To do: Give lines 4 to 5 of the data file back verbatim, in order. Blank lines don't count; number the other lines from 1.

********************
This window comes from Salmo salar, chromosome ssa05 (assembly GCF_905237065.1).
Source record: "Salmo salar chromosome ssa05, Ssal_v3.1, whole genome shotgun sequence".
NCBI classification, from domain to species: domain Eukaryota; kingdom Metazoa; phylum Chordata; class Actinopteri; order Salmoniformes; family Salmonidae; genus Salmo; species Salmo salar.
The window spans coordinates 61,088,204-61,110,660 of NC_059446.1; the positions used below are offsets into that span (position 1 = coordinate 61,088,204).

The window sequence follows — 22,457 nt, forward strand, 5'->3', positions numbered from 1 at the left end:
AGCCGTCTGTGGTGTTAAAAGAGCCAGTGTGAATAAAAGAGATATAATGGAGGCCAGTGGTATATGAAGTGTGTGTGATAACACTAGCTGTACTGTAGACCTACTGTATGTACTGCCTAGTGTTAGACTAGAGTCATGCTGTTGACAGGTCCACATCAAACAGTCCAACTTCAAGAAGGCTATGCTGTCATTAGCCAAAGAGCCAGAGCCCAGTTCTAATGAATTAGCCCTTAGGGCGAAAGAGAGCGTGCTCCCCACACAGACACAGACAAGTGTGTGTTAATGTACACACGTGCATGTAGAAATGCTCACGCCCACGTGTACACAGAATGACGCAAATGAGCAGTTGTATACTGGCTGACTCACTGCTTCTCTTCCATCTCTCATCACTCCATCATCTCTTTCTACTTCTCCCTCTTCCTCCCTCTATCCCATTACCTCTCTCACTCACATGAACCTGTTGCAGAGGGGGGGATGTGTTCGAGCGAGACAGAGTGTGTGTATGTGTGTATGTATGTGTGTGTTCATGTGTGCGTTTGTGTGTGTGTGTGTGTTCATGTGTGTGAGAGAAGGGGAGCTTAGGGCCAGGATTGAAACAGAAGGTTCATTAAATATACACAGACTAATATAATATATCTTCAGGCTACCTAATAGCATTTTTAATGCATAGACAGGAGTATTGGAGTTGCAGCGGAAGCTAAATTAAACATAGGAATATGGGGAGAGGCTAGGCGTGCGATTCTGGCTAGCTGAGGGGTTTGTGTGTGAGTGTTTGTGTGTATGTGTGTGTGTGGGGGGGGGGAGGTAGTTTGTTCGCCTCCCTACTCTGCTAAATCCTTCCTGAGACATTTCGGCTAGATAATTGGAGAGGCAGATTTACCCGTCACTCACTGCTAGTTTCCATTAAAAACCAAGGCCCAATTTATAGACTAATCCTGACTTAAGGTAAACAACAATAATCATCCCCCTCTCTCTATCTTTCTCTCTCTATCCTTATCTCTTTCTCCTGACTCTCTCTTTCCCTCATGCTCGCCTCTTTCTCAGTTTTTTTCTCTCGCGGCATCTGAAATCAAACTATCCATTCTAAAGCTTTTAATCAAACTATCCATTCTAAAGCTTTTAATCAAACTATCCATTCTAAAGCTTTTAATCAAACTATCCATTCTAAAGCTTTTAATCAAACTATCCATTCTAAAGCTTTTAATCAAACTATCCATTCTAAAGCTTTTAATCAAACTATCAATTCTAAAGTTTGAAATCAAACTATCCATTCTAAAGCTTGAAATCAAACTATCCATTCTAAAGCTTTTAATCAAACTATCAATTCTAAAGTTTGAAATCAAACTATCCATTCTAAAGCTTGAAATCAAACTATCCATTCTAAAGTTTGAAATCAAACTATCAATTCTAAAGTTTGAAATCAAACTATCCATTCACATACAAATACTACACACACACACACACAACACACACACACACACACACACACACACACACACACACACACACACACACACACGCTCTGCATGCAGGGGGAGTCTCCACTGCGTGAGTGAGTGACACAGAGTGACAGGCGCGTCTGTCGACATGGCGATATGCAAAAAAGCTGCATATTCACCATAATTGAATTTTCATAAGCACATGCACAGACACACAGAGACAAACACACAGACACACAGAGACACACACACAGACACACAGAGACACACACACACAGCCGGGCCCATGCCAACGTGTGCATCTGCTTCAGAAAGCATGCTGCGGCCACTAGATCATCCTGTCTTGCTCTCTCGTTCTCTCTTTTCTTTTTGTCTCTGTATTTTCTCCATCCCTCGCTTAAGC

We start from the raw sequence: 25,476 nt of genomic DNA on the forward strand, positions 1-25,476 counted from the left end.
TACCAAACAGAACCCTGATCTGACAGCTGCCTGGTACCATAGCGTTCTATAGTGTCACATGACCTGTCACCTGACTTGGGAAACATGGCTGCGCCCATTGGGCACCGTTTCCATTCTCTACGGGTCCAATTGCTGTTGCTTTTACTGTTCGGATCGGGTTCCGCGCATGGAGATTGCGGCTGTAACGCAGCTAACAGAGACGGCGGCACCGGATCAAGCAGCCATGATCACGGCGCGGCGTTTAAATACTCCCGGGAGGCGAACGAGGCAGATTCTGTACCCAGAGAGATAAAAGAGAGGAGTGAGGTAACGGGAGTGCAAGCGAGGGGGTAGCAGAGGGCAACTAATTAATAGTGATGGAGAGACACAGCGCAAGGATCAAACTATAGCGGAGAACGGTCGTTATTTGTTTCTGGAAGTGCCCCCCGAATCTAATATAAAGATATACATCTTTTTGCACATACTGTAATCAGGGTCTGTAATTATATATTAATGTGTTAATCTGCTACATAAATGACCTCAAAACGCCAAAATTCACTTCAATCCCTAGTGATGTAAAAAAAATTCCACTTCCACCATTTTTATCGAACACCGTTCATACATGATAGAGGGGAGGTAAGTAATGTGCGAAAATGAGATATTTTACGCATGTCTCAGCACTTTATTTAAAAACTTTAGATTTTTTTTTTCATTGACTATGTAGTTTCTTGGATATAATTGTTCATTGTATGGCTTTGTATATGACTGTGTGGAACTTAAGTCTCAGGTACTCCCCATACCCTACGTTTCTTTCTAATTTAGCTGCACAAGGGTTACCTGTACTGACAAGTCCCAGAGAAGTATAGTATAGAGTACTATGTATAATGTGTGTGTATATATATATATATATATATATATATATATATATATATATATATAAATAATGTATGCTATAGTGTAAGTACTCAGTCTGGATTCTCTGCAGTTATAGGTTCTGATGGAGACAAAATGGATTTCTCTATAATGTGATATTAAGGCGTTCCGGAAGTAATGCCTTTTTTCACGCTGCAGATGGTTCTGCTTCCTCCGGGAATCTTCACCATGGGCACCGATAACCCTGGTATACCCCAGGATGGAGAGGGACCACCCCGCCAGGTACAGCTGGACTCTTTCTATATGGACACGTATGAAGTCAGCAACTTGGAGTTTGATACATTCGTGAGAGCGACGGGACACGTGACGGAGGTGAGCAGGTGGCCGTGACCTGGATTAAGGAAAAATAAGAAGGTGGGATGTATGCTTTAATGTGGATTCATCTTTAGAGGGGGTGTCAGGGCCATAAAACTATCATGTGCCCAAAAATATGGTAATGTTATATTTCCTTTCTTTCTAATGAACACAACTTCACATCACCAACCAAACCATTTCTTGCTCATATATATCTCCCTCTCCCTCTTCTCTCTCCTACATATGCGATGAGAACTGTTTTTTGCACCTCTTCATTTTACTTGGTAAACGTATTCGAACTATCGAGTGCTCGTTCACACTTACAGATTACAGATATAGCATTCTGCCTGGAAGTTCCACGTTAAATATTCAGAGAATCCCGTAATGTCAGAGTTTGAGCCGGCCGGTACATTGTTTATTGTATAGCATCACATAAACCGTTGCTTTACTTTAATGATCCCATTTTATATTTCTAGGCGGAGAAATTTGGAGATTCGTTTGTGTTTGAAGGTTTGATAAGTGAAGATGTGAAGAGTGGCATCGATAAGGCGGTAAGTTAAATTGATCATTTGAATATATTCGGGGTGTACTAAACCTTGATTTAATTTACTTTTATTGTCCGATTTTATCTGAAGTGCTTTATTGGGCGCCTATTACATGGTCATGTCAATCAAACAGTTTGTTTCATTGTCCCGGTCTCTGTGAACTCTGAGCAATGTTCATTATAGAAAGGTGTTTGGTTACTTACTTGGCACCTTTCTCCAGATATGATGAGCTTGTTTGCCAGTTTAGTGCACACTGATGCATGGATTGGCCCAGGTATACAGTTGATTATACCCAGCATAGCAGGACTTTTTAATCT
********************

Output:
The window spans coordinates 61,088,204-61,110,660 of NC_059446.1; the positions used below are offsets into that span (position 1 = coordinate 61,088,204).

The window sequence follows — 22,457 nt, forward strand, 5'->3', positions numbered from 1 at the left end: